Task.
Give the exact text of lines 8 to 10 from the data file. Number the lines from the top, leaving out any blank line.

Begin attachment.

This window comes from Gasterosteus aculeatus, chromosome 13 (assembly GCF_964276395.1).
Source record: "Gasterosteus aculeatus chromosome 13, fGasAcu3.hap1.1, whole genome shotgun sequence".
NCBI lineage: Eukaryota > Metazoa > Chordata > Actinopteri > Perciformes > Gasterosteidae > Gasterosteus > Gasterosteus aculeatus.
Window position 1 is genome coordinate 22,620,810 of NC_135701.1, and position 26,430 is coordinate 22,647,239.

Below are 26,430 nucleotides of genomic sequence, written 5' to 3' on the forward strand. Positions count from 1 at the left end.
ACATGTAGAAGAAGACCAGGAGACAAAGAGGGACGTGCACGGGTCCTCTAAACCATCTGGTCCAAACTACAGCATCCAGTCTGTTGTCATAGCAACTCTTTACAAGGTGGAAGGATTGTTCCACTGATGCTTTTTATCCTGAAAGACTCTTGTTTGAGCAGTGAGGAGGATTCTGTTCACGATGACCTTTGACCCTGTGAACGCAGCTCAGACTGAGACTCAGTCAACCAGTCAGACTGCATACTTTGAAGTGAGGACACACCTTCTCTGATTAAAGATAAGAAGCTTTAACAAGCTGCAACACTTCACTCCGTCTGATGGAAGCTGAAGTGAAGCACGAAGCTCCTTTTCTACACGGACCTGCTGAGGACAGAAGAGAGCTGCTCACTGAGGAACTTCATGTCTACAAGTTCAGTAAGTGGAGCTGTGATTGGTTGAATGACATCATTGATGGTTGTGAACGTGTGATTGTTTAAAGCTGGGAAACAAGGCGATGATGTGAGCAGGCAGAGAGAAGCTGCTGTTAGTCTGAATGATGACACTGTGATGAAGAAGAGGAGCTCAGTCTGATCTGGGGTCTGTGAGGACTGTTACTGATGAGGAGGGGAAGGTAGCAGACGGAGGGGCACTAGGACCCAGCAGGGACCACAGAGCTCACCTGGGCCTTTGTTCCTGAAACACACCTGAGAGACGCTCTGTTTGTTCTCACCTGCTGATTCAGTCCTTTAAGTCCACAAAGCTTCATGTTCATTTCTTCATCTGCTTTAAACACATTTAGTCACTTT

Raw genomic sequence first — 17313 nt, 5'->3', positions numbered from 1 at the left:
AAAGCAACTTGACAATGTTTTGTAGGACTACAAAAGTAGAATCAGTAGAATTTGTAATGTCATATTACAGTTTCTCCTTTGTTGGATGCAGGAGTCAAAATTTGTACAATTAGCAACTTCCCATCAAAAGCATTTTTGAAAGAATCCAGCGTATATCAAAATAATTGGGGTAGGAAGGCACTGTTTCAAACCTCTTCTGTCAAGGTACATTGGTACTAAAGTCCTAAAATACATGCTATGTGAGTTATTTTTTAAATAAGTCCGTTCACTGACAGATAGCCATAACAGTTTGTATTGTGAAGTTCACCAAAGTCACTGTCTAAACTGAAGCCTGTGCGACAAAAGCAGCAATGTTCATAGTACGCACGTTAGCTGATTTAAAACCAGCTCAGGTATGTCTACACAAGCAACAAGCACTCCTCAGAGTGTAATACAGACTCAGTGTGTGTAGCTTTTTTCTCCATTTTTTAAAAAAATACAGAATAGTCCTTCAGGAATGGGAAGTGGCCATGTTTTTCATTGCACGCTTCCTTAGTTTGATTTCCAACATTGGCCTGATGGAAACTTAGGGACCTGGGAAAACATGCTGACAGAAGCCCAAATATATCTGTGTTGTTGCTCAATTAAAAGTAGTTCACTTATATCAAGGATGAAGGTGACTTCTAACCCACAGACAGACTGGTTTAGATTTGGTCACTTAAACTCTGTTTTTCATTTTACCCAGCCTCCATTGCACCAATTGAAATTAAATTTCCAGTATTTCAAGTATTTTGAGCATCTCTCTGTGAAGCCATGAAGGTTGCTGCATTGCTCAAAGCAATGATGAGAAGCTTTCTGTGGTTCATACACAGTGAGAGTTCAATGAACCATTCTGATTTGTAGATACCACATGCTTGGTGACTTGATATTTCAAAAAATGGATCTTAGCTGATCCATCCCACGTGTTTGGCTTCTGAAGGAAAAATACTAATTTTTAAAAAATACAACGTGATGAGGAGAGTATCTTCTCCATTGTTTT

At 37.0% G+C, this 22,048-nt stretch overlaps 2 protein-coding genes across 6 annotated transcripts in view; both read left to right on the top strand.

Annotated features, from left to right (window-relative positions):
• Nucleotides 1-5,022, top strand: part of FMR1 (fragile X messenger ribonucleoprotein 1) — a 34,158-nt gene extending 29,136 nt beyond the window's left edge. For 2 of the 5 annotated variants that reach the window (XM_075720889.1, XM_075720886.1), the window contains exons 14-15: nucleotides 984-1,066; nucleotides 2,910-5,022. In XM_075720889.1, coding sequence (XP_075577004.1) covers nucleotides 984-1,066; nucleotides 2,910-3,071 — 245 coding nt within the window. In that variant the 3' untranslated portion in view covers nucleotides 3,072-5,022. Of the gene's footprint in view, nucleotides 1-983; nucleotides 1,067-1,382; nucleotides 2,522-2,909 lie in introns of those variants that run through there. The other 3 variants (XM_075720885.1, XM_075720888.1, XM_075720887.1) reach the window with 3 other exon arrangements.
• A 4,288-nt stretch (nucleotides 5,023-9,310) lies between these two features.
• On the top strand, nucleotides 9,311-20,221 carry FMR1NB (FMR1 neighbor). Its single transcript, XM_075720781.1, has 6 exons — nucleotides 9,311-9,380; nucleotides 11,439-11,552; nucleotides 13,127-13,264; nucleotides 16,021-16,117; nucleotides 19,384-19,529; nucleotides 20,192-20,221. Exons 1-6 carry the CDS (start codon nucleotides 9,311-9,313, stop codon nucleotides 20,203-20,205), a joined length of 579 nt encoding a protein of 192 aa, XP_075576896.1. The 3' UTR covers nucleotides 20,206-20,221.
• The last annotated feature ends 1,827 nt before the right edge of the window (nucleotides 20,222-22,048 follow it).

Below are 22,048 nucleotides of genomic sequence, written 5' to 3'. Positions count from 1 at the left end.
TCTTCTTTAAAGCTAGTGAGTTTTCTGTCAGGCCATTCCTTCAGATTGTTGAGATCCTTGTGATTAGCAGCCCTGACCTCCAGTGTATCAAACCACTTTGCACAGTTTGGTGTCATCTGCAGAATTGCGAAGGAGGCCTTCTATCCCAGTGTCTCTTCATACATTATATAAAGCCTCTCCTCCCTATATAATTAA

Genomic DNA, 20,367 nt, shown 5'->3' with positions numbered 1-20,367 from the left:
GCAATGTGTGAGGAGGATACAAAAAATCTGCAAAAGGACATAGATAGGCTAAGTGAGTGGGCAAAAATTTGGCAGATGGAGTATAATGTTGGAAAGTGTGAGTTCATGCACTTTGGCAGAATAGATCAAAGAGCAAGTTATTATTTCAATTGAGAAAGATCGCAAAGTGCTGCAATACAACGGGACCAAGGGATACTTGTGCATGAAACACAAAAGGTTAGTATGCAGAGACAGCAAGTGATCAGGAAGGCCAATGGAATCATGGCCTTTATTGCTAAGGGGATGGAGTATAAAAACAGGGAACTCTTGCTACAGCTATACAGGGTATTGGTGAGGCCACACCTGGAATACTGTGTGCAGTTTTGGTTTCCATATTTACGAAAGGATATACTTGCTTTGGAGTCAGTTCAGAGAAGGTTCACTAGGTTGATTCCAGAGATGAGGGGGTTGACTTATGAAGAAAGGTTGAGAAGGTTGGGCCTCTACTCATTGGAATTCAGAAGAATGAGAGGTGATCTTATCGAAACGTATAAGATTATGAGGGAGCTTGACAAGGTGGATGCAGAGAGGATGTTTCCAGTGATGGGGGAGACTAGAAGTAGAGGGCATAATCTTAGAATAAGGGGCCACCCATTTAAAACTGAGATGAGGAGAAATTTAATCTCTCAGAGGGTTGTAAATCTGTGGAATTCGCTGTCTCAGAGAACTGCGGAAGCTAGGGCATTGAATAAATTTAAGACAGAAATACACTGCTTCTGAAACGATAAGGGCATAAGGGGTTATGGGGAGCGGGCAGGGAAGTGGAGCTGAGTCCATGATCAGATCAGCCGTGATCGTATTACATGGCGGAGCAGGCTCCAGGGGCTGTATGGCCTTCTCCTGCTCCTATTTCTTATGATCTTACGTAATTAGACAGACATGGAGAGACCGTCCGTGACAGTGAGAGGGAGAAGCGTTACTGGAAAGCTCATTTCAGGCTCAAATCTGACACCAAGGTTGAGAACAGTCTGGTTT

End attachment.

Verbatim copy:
AAAGCAACTTGACAATGTTTTGTAGGACTACAAAAGTAGAATCAGTAGAATTTGTAATGTCATATTACAGTTTCTCCTTTGTTGGATGCAGGAGTCAAAATTTGTACAATTAGCAACTTCCCATCAAAAGCATTTTTGAAAGAATCCAGCGTATATCAAAATAATTGGGGTAGGAAGGCACTGTTTCAAACCTCTTCTGTCAAGGTACATTGGTACTAAAGTCCTAAAATACATGCTATGTGAGTTATTTTTTAAATAAGTCCGTTCACTGACAGATAGCCATAACAGTTTGTATTGTGAAGTTCACCAAAGTCACTGTCTAAACTGAAGCCTGTGCGACAAAAGCAGCAATGTTCATAGTACGCACGTTAGCTGATTTAAAACCAGCTCAGGTATGTCTACACAAGCAACAAGCACTCCTCAGAGTGTAATACAGACTCAGTGTGTGTAGCTTTTTTCTCCATTTTTTAAAAAAATACAGAATAGTCCTTCAGGAATGGGAAGTGGCCATGTTTTTCATTGCACGCTTCCTTAGTTTGATTTCCAACATTGGCCTGATGGAAACTTAGGGACCTGGGAAAACATGCTGACAGAAGCCCAAATATATCTGTGTTGTTGCTCAATTAAAAGTAGTTCACTTATATCAAGGATGAAGGTGACTTCTAACCCACAGACAGACTGGTTTAGATTTGGTCACTTAAACTCTGTTTTTCATTTTACCCAGCCTCCATTGCACCAATTGAAATTAAATTTCCAGTATTTCAAGTATTTTGAGCATCTCTCTGTGAAGCCATGAAGGTTGCTGCATTGCTCAAAGCAATGATGAGAAGCTTTCTGTGGTTCATACACAGTGAGAGTTCAATGAACCATTCTGATTTGTAGATACCACATGCTTGGTGACTTGATATTTCAAAAAATGGATCTTAGCTGATCCATCCCACGTGTTTGGCTTCTGAAGGAAAAATACTAATTTTTAAAAAATACAACGTGATGAGGAGAGTATCTTCTCCATTGTTTT

At 37.0% G+C, this 22,048-nt stretch overlaps 2 protein-coding genes across 6 annotated transcripts in view; both read left to right on the top strand.

Annotated features, from left to right (window-relative positions):